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Brown water in the Conwy, Kalimantan and Kyoto: DOC in the carbon balance of managed peatlands

Chris Evans1
1 Bangor, Centre for Ecology and Hydrology

Invited Talk 7 in Controls of dissolved organic matter fluxes in ecosystems

14.07.2014, 10:45-11:15, H19

Natural peatlands provide a long-term carbon sink, but degraded peatlands can become major carbon and greenhouse gas (GHG) sources. While land-atmosphere exchange of CO2 and CH4 generally represents the major component of the peatland GHG balance, dissolved organic carbon (DOC) export via natural or artificial drainage networks provide a significant additional pathway of carbon loss, and potentially of indirect GHG emissions. The significance of these fluxes for total anthropogenic GHG emissions depends on: the magnitude of the flux under natural conditions; the extent to which this flux is modified by anthropogenic pressures; and the proportion of DOC that is ultimately converted to CO2 (or CH4) by downstream processes. Whilst there is now some consensus that observed long-term increases in DOC have primarily been caused by changes in atmospheric deposition, the potential influence of land-management, and in particular peatland drainage, on DOC export is less well constrained. Furthermore, the contribution of peatland DOC export to CO2 emissions, which depends on the reactivity of peat-derived organic matter in downstream ecosystems, remains poorly quantified, despite growing recognition of its importance. This presentation will draw on a number of data sources including field and laboratory experiments, long-term monitoring studies, flux measurements and radiocarbon analysis from the United Kingdom, Europe and Southeast Asia. The presentation will also describe the basis for the inclusion of waterborne carbon in the 2013 IPCC Wetland Supplement.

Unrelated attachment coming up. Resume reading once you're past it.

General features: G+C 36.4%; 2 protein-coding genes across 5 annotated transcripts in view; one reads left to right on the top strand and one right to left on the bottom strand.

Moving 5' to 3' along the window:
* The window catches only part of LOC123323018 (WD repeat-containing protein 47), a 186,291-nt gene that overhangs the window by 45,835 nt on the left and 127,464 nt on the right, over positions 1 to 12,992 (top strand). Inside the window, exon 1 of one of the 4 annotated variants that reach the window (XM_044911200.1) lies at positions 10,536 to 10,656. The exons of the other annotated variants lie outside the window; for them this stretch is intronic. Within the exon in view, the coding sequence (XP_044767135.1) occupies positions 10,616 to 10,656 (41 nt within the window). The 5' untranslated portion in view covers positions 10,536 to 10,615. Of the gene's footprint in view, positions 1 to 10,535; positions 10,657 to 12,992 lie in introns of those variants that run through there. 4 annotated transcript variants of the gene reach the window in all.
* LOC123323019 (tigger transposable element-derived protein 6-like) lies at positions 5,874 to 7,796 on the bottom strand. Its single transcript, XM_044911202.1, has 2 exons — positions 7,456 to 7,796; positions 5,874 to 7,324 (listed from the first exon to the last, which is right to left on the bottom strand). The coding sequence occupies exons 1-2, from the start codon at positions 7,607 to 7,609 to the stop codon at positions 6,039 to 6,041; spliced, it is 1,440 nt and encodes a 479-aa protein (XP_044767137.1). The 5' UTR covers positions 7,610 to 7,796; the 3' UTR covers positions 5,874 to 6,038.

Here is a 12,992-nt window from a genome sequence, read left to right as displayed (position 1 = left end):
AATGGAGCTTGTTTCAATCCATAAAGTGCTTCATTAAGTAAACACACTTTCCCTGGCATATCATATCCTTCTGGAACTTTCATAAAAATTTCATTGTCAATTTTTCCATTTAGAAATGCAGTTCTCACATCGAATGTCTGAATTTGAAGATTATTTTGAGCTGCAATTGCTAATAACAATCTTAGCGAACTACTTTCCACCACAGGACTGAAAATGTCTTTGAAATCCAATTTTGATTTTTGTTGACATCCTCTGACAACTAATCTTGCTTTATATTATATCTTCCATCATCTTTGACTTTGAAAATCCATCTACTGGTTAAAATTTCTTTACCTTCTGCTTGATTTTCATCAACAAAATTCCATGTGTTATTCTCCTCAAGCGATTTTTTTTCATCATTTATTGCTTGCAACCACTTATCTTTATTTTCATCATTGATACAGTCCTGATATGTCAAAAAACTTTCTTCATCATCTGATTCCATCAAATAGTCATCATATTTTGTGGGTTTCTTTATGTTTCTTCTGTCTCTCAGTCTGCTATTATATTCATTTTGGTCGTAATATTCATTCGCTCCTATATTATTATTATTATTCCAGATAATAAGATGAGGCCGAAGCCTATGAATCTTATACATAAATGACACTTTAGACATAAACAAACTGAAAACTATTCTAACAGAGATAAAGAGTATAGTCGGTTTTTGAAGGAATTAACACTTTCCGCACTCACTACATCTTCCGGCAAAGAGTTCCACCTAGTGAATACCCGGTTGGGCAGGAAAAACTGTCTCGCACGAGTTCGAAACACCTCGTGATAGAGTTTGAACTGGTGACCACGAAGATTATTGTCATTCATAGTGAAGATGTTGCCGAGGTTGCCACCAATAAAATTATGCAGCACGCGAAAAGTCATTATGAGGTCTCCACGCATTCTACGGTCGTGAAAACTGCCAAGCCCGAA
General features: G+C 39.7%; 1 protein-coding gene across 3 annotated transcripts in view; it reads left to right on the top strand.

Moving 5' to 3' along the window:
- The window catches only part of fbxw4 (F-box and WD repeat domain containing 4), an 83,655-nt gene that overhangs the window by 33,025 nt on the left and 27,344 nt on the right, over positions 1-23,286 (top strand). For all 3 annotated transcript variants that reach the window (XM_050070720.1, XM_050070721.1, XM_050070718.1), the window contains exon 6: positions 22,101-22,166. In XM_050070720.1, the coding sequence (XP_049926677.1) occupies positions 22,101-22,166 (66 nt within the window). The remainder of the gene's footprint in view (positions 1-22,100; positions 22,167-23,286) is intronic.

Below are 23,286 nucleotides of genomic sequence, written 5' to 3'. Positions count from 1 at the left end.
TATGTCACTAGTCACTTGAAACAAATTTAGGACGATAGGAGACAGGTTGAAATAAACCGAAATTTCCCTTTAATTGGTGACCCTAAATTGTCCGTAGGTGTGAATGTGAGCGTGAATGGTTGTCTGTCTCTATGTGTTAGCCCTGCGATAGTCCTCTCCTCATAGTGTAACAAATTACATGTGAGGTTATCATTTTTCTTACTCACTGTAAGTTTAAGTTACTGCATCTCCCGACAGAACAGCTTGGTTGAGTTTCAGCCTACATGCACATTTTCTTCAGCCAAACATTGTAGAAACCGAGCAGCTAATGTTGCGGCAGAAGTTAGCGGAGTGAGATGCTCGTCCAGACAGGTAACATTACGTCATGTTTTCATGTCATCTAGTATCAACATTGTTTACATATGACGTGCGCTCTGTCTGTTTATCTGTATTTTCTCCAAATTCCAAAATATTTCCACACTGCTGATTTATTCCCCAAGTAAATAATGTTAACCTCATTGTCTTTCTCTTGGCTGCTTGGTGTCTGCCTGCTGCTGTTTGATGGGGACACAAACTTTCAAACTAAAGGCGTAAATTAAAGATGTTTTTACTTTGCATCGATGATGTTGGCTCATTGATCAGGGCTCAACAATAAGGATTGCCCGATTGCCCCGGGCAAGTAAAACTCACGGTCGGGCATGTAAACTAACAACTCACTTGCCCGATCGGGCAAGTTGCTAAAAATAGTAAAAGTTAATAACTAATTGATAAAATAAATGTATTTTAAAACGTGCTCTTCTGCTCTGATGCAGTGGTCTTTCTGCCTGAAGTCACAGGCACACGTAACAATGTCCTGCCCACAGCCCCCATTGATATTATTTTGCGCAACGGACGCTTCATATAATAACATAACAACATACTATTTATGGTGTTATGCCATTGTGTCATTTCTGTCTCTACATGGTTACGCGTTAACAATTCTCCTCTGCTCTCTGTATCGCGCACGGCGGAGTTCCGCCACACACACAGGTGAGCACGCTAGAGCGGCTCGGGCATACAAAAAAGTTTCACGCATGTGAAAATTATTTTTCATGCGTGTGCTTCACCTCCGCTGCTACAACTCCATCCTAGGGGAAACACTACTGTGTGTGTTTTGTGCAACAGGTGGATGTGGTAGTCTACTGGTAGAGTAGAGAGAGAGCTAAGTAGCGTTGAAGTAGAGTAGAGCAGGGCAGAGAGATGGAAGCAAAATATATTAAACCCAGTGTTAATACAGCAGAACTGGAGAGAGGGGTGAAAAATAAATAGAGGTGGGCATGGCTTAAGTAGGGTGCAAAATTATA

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last modified 2014-04-08